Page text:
2. Implied Warranties are Still There, But: Implied warranties are so easy to disclaim that, for most companies, implied warranties will only be applicable if a different consumer protection law makes them non-disclaimable for a limited group of customers ("consumers").


  3. Conspicuous Disclaimers: Conspicuousness is no longer the important issue. The critical issue now is whether the customer has manifested assent to a term of the contract. Here's how this works - you go to the store, pay for a program, take it home, start installing it, and it flashes a "License Agreement" screen at you. The screen says that there are no warranties, express or implied, and that incidental and consequential damages are excluded. It gives you a choice - click on "I accept these terms" to continue the installation or "I want a refund" to stop installation. If you click on the refund, take the product back to the store and get a full refund. This choice is sufficient to render these terms "conspicuous" and enforceable against you.29

    This is conspicuous in the sense that you know the terms, and you even said that you agreed to them, but it is a far cry from the traditional rules of Article 2. This is intentional. Reporter's Note 10 to Section 2B-308 (Mass Market Licenses) says "This section reverses Wyse Technology v. Step-Saver."30

    In practice, how many people will take this program back after they've started installing it? And what happened to setting up an informed choice so that customers could compare packages in the store, to see which have warranties and which don't?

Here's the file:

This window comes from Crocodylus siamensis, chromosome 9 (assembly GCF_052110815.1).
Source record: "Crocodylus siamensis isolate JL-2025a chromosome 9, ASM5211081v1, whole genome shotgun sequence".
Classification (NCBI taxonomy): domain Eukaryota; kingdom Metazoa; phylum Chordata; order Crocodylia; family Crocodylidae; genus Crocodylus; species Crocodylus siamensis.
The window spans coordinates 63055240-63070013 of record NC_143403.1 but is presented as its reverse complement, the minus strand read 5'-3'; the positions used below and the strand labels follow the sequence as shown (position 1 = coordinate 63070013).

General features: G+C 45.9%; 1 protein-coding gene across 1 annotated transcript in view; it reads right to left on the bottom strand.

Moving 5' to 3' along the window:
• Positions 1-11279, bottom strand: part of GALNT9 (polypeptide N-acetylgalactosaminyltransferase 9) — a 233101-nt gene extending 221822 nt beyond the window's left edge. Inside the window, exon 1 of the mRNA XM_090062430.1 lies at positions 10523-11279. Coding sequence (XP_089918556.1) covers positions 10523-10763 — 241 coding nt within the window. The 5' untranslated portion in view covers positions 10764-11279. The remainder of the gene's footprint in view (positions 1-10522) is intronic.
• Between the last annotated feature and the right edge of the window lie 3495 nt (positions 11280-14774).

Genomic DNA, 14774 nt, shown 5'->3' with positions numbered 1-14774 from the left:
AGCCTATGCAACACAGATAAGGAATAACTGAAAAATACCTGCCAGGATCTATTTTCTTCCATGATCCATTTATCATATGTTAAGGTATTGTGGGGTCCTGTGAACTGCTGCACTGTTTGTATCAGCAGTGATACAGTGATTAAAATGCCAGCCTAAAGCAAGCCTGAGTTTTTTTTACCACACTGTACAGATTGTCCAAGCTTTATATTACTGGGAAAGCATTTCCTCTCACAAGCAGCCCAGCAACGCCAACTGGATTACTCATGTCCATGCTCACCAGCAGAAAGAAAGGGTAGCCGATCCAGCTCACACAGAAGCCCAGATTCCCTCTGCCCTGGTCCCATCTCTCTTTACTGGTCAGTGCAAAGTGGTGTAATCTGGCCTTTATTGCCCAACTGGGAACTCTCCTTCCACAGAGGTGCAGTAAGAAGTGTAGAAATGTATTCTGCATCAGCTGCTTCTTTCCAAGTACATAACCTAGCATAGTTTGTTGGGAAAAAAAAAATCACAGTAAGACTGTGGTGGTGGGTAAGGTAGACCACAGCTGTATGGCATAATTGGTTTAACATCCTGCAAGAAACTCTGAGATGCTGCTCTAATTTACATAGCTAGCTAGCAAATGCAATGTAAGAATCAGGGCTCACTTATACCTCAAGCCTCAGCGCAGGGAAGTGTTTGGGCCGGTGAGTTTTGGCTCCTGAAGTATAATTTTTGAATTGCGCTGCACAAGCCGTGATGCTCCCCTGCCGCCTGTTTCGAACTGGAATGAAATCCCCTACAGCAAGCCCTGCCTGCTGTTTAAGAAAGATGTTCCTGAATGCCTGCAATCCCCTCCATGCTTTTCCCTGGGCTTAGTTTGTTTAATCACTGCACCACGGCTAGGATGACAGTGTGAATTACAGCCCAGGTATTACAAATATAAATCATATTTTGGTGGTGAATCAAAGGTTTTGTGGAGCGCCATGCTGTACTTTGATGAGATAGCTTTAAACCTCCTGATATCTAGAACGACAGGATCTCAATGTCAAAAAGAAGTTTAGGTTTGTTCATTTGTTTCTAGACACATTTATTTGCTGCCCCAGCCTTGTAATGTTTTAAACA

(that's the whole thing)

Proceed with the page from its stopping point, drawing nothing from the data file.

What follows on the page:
I believe that Article 2B has replaced a strong consumer protection with a meaningless formality.


  4. Remedies? What Remedies? Article 2B allows the seller to exclude incidental damages and consequential damages. The exclusions don't have to be conspicuous. Watch how this plays out:

    Incidental Damages: Software support is increasingly being done on a fee-basis. You pay for a support contract, or you pay for the call or for the support-minutes you use. At the OpCon West/96 Customer Service & Support Conference,31 David Aune explained how Claris sells The Claris Card, a debit card for support services. In essence, the customer pays in advance for support-minutes, which are used when the customer is talking to Claris' support staff. I don't know Claris' support policy, but other companies that have you call Support on 900-number phone lines will bill you for the time you spend on the call, even if you called to complain about a known bug.

    Not only don't you get reimbursed for incidental damages, but if you're unlucky, the cost of convincing the Customer Service Rep that you have a legitimate problem and should be sent the next bug-fix update of the software can be higher than the original price of the software. And the seller, who made the bug (a non-material breach), not only doesn't pay you damages - it makes a profit on the call.

    Consequential Damages: As written in the February 1,1996 Draft, there are consequential damages unless they are excluded. But the Committee voted, in Denver, to drop consequential damages. They would not be available to customers unless specifically contracted for.

    One effect of eliminating consequential damages is on negotiations in non-mass-market cases. When the customer is entitled to consequential damages unless he contracts them away, he can ask for something in return for his agreement to sign away consequentials. But if they're gone already, the customer has lost a bargaining chip.